Dispatch on Disorientation #2:
The Changing Meaning of Who I Am
A month ago the papers were filled with photos of several thousand citizens in Buenos Aires gathered in Plaza Mayo, some holding signs “Justicia” or “Castigo” or “Yo Soy Nisman!” while others stood, faces frowned and fists raised in the direction of the President’s residence. Theirs were portraits of anger, of protest, of solidarity inside uncertainty, questioning whether the government was involved in federal prosecutor Alberto Nisman’s death.
Chance took me to Plaza Mayo that evening. I’d started wandering the streets without a map, trusting the meander as I’ve learned to trust odd encounters like this to give insight into what I should understand about a place, to offer up some knowledge, or some experience to draw from in order to make sense of what is happening there on a day-to- day level; it’s a movement toward orientation. Today I still find I’m thinking about the signs I saw then, how they upset me a little, making me think of the protests in Paris the week before—Je suis Charlie—and those from the previous months and years—I am Darren Wilson, or I am Trayvon Martin—on the streets of the US.
In Argentina I’m no one; I am a foreigner; I am an English speaker until I open my mouth, then I’m asked what part of Spain I’m from. I used to try to hide the Midwest in me, and the U.S., tried to be someone I wasn’t instead of who I was, an act I hope I’ve outgrown. Now I’m mostly disoriented by all the stimulus of these latest events. Proficiency in the language and the ability to study current politics do little to help me understand the nuances of a place like Argentina. Yesterday I scrawled an idea on a napkin—What makes one neutral is ignorance. But maybe it’s knowing everything; maybe reading the newspapers or watching news programs makes one walk down the middle-of-the-road. Most days, after reading Clarín and then La Nación or Página 12, I think I have enough information to know something, to have an opinion about the causes and consequences and confusion in this country, but then I realize I’m completely lost.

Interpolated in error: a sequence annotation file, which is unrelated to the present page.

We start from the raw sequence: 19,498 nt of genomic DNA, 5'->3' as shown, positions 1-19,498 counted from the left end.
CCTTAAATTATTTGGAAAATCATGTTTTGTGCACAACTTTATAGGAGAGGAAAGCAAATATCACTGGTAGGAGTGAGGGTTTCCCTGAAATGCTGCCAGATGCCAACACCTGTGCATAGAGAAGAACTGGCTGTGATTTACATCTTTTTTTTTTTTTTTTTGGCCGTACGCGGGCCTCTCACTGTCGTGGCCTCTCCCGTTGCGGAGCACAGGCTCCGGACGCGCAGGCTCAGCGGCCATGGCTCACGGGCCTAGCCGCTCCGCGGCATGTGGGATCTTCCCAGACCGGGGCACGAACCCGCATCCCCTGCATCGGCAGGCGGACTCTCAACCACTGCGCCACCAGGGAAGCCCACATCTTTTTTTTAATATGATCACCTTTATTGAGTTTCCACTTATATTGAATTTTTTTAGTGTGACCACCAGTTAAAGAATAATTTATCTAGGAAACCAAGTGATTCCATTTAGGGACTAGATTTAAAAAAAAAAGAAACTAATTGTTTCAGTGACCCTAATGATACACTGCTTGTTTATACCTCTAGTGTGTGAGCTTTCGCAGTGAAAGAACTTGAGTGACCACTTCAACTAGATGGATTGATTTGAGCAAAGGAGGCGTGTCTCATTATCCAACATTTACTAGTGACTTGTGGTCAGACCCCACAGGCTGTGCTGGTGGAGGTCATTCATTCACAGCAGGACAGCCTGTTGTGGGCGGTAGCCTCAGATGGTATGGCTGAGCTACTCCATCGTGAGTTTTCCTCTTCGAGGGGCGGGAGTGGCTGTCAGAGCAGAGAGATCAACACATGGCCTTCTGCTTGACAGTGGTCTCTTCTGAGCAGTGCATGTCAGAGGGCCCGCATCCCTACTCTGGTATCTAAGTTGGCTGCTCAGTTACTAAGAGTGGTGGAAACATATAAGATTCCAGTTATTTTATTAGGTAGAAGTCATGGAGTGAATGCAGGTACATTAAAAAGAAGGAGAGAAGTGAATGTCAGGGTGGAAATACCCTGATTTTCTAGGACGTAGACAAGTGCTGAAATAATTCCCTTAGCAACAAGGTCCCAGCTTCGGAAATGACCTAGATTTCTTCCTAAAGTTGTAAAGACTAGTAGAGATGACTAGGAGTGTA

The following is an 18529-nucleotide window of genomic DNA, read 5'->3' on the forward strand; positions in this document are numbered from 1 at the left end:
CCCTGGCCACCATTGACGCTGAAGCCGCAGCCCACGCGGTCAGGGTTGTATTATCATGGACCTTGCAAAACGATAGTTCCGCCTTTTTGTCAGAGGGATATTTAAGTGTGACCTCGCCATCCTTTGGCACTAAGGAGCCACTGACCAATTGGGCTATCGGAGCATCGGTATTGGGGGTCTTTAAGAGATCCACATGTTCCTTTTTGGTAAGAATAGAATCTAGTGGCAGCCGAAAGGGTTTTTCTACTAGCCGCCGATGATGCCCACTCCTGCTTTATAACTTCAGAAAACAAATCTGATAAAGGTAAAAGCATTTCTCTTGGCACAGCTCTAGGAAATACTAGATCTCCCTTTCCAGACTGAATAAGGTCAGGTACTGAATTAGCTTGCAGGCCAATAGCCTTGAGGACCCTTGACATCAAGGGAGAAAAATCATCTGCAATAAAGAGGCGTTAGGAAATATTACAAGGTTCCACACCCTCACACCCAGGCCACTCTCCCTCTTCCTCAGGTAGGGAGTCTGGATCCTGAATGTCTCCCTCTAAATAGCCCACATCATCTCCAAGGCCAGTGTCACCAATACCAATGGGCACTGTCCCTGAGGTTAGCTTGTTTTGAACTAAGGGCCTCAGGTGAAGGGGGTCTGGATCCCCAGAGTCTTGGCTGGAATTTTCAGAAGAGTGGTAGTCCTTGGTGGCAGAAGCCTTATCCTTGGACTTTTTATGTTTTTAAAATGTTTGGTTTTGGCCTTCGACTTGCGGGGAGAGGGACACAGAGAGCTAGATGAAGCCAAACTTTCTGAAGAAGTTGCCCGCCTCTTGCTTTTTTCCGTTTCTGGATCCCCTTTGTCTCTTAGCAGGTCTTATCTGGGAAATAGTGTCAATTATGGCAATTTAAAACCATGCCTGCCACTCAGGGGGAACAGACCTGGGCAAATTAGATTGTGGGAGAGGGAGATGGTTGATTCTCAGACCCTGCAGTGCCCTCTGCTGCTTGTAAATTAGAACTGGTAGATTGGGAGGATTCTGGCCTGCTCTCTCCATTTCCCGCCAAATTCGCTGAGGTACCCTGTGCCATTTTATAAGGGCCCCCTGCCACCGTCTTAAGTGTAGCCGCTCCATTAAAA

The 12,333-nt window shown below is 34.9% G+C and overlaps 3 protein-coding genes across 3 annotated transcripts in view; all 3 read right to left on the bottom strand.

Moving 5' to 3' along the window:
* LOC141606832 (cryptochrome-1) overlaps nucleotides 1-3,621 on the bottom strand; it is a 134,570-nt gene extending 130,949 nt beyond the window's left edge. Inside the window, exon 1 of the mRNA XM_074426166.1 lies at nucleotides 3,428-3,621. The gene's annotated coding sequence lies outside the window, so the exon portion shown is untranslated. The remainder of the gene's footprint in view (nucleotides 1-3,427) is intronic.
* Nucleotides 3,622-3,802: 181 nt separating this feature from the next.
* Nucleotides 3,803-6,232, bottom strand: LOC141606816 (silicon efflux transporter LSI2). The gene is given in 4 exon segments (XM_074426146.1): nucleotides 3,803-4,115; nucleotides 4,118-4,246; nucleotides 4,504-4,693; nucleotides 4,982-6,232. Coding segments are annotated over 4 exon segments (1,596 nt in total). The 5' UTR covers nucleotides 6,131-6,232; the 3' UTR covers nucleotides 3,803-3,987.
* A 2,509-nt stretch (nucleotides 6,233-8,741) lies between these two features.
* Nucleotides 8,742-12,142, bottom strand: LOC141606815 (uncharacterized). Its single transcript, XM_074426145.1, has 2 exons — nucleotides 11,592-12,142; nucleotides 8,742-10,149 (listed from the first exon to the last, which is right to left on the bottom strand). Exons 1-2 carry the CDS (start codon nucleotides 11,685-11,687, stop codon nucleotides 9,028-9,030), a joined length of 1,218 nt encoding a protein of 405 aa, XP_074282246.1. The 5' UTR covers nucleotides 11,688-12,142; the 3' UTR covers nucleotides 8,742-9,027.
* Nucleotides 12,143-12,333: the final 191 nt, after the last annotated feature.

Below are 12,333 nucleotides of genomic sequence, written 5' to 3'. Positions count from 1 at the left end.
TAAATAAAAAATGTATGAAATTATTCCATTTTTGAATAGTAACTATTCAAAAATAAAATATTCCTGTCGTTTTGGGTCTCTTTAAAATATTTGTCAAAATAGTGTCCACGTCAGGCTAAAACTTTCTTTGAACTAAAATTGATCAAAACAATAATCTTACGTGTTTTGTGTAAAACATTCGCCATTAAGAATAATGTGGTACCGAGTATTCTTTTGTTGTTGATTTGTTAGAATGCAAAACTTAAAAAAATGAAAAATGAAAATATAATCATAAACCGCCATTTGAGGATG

Not everyone had signs. Most of the thousands were clapping or banging on something, and others were taking their selfies or recording video of the scene. A few children stood up in their parents’ arms, or were held close by grandparents; in the crowd of young and old several noticeable foreigners like me lingered, as if the plaza were an immense classroom and the crowd were giving us a history lesson, perhaps trying to clap into our heads the rules of civics, the right and reason to protest, perhaps even the difference between what’s acceptable and what’s not in the still present shadow of a dictatorship.